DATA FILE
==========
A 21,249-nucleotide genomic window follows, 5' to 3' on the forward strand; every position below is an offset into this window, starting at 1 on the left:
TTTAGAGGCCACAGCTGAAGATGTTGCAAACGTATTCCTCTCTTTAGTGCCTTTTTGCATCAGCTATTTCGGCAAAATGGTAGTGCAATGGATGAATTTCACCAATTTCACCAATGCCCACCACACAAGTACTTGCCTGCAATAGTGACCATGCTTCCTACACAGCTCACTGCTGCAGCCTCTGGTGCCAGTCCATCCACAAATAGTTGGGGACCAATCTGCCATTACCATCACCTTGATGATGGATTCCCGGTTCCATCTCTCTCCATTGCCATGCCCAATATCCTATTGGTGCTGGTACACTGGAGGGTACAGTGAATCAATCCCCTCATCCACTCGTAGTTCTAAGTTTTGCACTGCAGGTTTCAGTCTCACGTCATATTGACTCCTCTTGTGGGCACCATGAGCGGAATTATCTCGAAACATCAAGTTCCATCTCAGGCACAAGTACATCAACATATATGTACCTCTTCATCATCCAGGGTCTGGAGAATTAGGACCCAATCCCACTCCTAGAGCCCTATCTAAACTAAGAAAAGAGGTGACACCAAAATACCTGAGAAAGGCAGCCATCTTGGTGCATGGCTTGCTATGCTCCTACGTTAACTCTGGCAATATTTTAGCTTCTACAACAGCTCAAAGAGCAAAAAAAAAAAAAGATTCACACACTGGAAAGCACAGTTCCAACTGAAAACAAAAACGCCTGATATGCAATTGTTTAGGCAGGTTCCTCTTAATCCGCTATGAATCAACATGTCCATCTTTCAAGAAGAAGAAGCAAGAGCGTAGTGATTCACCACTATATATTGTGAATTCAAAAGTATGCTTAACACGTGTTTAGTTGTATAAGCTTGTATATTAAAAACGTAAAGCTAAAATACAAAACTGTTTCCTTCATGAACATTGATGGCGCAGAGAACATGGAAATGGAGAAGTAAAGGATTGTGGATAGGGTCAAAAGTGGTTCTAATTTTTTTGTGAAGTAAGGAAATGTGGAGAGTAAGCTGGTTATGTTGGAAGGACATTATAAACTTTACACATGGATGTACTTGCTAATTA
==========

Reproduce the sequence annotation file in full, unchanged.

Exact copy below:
A 21,249-nucleotide genomic window follows, 5' to 3' on the forward strand; every position below is an offset into this window, starting at 1 on the left:
TTTAGAGGCCACAGCTGAAGATGTTGCAAACGTATTCCTCTCTTTAGTGCCTTTTTGCATCAGCTATTTCGGCAAAATGGTAGTGCAATGGATGAATTTCACCAATTTCACCAATGCCCACCACACAAGTACTTGCCTGCAATAGTGACCATGCTTCCTACACAGCTCACTGCTGCAGCCTCTGGTGCCAGTCCATCCACAAATAGTTGGGGACCAATCTGCCATTACCATCACCTTGATGATGGATTCCCGGTTCCATCTCTCTCCATTGCCATGCCCAATATCCTATTGGTGCTGGTACACTGGAGGGTACAGTGAATCAATCCCCTCATCCACTCGTAGTTCTAAGTTTTGCACTGCAGGTTTCAGTCTCACGTCATATTGACTCCTCTTGTGGGCACCATGAGCGGAATTATCTCGAAACATCAAGTTCCATCTCAGGCACAAGTACATCAACATATATGTACCTCTTCATCATCCAGGGTCTGGAGAATTAGGACCCAATCCCACTCCTAGAGCCCTATCTAAACTAAGAAAAGAGGTGACACCAAAATACCTGAGAAAGGCAGCCATCTTGGTGCATGGCTTGCTATGCTCCTACGTTAACTCTGGCAATATTTTAGCTTCTACAACAGCTCAAAGAGCAAAAAAAAAAAAAGATTCACACACTGGAAAGCACAGTTCCAACTGAAAACAAAAACGCCTGATATGCAATTGTTTAGGCAGGTTCCTCTTAATCCGCTATGAATCAACATGTCCATCTTTCAAGAAGAAGAAGCAAGAGCGTAGTGATTCACCACTATATATTGTGAATTCAAAAGTATGCTTAACACGTGTTTAGTTGTATAAGCTTGTATATTAAAAACGTAAAGCTAAAATACAAAACTGTTTCCTTCATGAACATTGATGGCGCAGAGAACATGGAAATGGAGAAGTAAAGGATTGTGGATAGGGTCAAAAGTGGTTCTAATTTTTTTGTGAAGTAAGGAAATGTGGAGAGTAAGCTGGTTATGTTGGAAGGACATTATAAACTTTACACATGGATGTACTTGCTAATTA